All living organisms are constantly exposed to radiation from space, like a constant drizzle. The charged particles emitted by the sun and stars match the atmosphere and the earth’s magnetic field, creating a shower of radiation, especially beta and gamma radiation. Radioactive elements are naturally found in natural conditions in soil, water, and vegetation. The main isotopes of terrestrial radiation are uranium and uranium fission products such as thorium, radium, and radon.
In addition to cosmic and terrestrial radiation, the radioactive isotopes of potassium40, carbon-14, lead-210 and other isotopes are present in humans from birth, the dose of which varies from person to person.
While artificial sources include radiation from televisions, X-ray equipment, smoke detectors, road construction materials, nuclear power plants, radiographers, nuclear medicine procedures, etc.
The use of radiation in human life
Radioactivity is a natural phenomenon and natural sources are part of the environment. It can have many beneficial uses, ranging from medical, energy, food, and research uses, but risks from continued resource use must be assessed and controlled if necessary.
Taking into account the protection of people and the environment from the harmful effects of radiation, certain safety regulations must be observed to control the release to people and the release of radioactive elements into the environment, nuclear reaction or any other source of radiation.
Effect of radiation on radioactive emissions
Radioactive radiation has enough energy to affect living cells and alter DNA to become cancer cells. Nausea and vomiting can begin within hours of exposure, followed by diarrhea, headache, and fever. Exposure to children carries an even higher risk, as they grow rapidly with more dividing cells and the possibility of something more deadly.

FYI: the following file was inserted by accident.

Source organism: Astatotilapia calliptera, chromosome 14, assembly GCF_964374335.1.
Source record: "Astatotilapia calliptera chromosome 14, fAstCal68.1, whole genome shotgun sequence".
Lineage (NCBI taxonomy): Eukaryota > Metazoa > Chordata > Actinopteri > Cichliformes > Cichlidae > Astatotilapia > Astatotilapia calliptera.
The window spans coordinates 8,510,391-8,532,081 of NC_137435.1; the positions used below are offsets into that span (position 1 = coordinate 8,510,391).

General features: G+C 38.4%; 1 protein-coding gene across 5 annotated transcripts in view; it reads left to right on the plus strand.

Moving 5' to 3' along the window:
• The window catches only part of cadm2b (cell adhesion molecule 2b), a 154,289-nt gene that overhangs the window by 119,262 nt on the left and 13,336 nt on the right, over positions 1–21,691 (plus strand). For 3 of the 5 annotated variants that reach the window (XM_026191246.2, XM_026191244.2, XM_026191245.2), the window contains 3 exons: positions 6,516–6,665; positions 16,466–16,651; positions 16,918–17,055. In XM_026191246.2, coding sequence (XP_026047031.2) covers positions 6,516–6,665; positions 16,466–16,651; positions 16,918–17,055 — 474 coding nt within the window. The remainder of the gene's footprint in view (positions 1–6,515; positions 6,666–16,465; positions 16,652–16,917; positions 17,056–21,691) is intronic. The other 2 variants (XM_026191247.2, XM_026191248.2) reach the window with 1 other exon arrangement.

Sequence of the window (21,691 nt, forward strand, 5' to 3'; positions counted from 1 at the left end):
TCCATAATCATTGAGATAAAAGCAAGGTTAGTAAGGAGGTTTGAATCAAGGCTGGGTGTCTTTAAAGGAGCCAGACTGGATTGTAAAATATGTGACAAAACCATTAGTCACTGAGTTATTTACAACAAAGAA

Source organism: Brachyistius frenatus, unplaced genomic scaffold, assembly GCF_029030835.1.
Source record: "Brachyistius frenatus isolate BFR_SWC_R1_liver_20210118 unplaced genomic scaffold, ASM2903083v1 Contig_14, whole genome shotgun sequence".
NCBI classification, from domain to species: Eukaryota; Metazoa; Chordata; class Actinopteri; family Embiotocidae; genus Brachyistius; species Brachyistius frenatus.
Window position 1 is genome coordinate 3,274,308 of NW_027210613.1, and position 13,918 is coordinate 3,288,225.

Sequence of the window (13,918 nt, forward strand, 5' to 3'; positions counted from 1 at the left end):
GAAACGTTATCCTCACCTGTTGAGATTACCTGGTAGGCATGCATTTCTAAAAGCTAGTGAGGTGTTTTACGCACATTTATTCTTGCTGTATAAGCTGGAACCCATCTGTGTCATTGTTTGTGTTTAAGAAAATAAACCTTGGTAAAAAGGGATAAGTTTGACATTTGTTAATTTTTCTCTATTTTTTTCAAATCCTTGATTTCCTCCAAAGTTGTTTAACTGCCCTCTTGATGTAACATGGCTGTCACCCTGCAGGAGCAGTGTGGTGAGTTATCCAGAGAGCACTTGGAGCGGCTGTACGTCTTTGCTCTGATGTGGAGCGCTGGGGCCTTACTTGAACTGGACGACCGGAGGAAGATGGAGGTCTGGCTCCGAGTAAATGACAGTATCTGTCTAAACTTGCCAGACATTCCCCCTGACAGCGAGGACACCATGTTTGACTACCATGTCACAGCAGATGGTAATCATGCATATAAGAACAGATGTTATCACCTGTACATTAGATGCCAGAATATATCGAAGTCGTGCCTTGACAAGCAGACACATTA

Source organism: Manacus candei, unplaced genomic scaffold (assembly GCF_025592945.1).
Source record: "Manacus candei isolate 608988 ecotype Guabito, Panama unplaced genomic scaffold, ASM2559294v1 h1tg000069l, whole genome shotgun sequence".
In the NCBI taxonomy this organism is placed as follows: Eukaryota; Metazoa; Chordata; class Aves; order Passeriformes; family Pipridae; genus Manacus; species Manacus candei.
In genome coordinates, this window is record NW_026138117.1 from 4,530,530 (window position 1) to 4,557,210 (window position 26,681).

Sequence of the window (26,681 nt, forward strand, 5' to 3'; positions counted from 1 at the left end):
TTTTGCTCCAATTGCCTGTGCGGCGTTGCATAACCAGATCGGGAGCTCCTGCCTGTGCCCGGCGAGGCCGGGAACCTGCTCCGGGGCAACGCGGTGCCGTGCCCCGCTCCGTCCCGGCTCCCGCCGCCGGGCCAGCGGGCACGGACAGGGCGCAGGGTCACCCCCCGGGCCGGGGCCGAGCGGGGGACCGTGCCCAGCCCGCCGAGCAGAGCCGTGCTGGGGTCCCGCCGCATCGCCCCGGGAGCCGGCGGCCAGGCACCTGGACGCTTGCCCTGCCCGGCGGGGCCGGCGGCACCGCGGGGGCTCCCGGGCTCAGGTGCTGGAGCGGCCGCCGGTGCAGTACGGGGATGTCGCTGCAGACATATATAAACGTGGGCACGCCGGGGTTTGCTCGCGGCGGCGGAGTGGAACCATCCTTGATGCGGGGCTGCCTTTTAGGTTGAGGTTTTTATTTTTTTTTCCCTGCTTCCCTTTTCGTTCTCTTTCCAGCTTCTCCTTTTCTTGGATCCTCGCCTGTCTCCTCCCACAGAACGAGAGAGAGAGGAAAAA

Typically, two types of radiogenic effects have occurred over the years. You can be called fast and late.
- The quick effects are mainly due to the highest dose in a very short period of time. Immediate effects include changes in peripheral erythrocyte and lymphocyte counts, skin necrosis and ulceration, gastrointestinal syndrome, and skin necrosis.
- Delayed effects are due to long-term cumulative dose. Some of the effects include cataracts, clinically significant depression, skin damage, and mental retardation.
Radiation protection measures
The actions of time, distance and protection minimize our exposure to radiation, as well as protection against excessive exposure to sunlight:
Since ionizing radiation cannot be seen, felt, only a detector can help us. Here are some ways to protect you from exposure:
- Workers in factories and other mines often forget to protect sources and may be exposed to radiation. Therefore, it is necessary to regularly check the sources that could cause radiation.
- Dosimetría generally helps us keep our dose to a minimum from time to time.
- You can reduce the exposure by reducing the distance, keeping the screen between the person and the source.
- Respiratory masks can help prevent inhalation of airborne particles.
- After knowing all the sources that can cause radiation.
- Radiation sources must be properly protected and labeled to obtain accurate information.
- The use of lead, concrete as a barrier, and water can provide protection against gamma ray radiation and X-rays.
- For example, the heat of the fire decreases with the distance to the fire, the radiation dose decreases with the distance to the source.
We have several ways to protect our loved ones from the harmful effects of radiation by choosing radiation protection services and choosing safety standards.